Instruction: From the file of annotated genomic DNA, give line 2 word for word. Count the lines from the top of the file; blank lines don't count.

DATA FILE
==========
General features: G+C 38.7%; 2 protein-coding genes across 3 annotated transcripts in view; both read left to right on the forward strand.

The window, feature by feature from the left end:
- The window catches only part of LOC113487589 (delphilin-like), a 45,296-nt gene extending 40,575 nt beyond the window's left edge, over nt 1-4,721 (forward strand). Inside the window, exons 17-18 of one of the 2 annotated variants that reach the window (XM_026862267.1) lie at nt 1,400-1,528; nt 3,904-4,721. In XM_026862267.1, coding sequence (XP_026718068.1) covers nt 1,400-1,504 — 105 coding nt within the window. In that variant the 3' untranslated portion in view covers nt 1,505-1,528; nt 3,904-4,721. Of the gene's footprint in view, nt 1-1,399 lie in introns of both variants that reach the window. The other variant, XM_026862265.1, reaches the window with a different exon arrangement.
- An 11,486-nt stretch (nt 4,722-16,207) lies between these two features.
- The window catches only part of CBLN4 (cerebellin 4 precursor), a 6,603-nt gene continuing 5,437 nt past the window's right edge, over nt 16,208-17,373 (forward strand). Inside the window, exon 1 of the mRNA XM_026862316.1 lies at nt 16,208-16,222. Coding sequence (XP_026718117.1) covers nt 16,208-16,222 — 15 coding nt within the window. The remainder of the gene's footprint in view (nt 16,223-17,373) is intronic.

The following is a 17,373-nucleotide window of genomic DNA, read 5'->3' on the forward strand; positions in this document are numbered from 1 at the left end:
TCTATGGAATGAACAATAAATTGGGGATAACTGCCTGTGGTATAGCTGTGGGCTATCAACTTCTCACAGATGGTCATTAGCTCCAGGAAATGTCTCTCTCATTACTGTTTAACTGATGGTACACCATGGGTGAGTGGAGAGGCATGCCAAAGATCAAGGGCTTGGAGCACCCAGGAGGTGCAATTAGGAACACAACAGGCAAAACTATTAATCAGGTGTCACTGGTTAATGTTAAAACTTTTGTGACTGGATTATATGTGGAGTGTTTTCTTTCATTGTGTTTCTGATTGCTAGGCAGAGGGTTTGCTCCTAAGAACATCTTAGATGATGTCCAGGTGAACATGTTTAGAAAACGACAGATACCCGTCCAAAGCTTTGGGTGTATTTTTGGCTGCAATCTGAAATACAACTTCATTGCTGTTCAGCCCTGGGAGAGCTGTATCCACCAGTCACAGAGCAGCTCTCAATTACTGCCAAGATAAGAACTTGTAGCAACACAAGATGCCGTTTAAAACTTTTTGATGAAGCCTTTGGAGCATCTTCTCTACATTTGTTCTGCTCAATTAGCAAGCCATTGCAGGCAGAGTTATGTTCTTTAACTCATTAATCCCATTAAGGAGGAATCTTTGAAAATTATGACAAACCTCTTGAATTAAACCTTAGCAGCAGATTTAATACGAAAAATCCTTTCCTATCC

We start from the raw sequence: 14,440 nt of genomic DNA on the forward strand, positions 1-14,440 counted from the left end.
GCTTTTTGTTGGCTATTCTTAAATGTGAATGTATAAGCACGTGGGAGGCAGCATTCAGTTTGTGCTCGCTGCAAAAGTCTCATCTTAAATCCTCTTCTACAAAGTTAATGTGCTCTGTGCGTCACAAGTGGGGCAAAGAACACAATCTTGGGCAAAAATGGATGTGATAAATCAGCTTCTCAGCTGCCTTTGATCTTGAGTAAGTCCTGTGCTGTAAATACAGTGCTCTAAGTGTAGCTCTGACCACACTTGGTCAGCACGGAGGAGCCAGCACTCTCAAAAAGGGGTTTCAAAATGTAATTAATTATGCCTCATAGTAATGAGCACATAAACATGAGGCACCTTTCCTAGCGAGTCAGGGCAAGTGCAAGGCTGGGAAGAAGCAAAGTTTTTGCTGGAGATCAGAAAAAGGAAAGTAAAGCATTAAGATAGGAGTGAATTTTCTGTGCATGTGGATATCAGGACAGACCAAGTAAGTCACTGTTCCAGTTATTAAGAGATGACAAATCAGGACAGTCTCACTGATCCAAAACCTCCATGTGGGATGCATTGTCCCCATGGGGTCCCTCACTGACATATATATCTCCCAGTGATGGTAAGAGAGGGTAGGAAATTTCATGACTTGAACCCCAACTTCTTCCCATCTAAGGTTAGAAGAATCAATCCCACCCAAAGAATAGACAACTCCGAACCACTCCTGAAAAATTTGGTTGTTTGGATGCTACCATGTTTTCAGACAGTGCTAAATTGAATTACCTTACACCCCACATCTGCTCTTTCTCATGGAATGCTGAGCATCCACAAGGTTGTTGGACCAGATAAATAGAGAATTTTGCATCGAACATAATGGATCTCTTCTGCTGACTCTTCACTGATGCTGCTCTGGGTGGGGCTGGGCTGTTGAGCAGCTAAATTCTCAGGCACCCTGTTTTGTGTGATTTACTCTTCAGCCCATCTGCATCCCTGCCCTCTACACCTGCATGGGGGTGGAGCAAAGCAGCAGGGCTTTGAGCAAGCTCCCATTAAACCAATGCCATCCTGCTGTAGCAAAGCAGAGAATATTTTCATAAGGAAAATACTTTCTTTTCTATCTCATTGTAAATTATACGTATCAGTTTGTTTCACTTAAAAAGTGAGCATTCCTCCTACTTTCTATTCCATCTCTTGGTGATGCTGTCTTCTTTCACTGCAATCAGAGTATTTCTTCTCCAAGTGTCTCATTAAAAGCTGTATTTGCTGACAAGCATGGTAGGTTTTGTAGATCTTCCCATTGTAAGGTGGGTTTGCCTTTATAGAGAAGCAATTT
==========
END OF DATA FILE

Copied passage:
The window, feature by feature from the left end: